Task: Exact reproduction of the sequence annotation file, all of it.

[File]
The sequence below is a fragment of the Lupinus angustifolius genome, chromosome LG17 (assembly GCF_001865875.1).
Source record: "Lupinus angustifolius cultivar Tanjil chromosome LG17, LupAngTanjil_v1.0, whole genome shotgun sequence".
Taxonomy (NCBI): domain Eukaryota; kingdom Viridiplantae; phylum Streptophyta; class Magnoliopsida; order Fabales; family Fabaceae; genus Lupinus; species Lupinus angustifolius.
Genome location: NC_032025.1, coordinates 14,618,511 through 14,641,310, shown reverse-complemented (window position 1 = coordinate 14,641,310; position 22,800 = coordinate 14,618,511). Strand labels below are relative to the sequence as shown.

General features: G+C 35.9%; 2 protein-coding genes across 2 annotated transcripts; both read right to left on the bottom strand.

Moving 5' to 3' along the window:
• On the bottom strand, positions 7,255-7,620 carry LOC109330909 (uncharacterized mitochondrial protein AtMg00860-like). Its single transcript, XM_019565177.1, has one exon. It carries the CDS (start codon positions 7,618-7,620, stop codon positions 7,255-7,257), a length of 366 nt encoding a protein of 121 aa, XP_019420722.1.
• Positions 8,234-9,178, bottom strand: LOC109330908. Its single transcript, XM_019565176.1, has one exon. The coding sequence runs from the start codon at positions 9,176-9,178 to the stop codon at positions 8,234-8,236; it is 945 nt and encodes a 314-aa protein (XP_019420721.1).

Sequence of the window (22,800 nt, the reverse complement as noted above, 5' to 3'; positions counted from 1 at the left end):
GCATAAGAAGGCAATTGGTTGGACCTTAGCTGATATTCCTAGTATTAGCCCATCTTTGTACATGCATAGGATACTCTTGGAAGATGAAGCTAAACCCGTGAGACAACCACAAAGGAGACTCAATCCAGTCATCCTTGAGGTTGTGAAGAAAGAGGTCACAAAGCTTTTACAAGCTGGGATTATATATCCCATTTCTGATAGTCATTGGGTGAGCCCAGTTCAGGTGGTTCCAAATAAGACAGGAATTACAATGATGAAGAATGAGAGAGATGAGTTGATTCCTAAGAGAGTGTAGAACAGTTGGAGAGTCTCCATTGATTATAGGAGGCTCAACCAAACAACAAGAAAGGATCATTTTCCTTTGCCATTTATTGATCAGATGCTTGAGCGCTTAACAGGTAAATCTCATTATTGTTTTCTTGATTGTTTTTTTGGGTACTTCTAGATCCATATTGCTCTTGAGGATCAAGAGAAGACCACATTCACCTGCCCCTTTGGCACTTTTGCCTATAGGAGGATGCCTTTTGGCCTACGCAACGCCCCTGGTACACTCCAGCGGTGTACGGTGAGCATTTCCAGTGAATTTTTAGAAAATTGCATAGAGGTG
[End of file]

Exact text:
The sequence below is a fragment of the Lupinus angustifolius genome, chromosome LG17 (assembly GCF_001865875.1).
Source record: "Lupinus angustifolius cultivar Tanjil chromosome LG17, LupAngTanjil_v1.0, whole genome shotgun sequence".
Taxonomy (NCBI): domain Eukaryota; kingdom Viridiplantae; phylum Streptophyta; class Magnoliopsida; order Fabales; family Fabaceae; genus Lupinus; species Lupinus angustifolius.
Genome location: NC_032025.1, coordinates 14,618,511 through 14,641,310, shown reverse-complemented (window position 1 = coordinate 14,641,310; position 22,800 = coordinate 14,618,511). Strand labels below are relative to the sequence as shown.

General features: G+C 35.9%; 2 protein-coding genes across 2 annotated transcripts; both read right to left on the bottom strand.

Moving 5' to 3' along the window:
• On the bottom strand, positions 7,255-7,620 carry LOC109330909 (uncharacterized mitochondrial protein AtMg00860-like). Its single transcript, XM_019565177.1, has one exon. It carries the CDS (start codon positions 7,618-7,620, stop codon positions 7,255-7,257), a length of 366 nt encoding a protein of 121 aa, XP_019420722.1.
• Positions 8,234-9,178, bottom strand: LOC109330908. Its single transcript, XM_019565176.1, has one exon. The coding sequence runs from the start codon at positions 9,176-9,178 to the stop codon at positions 8,234-8,236; it is 945 nt and encodes a 314-aa protein (XP_019420721.1).

Sequence of the window (22,800 nt, the reverse complement as noted above, 5' to 3'; positions counted from 1 at the left end):
GCATAAGAAGGCAATTGGTTGGACCTTAGCTGATATTCCTAGTATTAGCCCATCTTTGTACATGCATAGGATACTCTTGGAAGATGAAGCTAAACCCGTGAGACAACCACAAAGGAGACTCAATCCAGTCATCCTTGAGGTTGTGAAGAAAGAGGTCACAAAGCTTTTACAAGCTGGGATTATATATCCCATTTCTGATAGTCATTGGGTGAGCCCAGTTCAGGTGGTTCCAAATAAGACAGGAATTACAATGATGAAGAATGAGAGAGATGAGTTGATTCCTAAGAGAGTGTAGAACAGTTGGAGAGTCTCCATTGATTATAGGAGGCTCAACCAAACAACAAGAAAGGATCATTTTCCTTTGCCATTTATTGATCAGATGCTTGAGCGCTTAACAGGTAAATCTCATTATTGTTTTCTTGATTGTTTTTTTGGGTACTTCTAGATCCATATTGCTCTTGAGGATCAAGAGAAGACCACATTCACCTGCCCCTTTGGCACTTTTGCCTATAGGAGGATGCCTTTTGGCCTACGCAACGCCCCTGGTACACTCCAGCGGTGTACGGTGAGCATTTCCAGTGAATTTTTAGAAAATTGCATAGAGGTG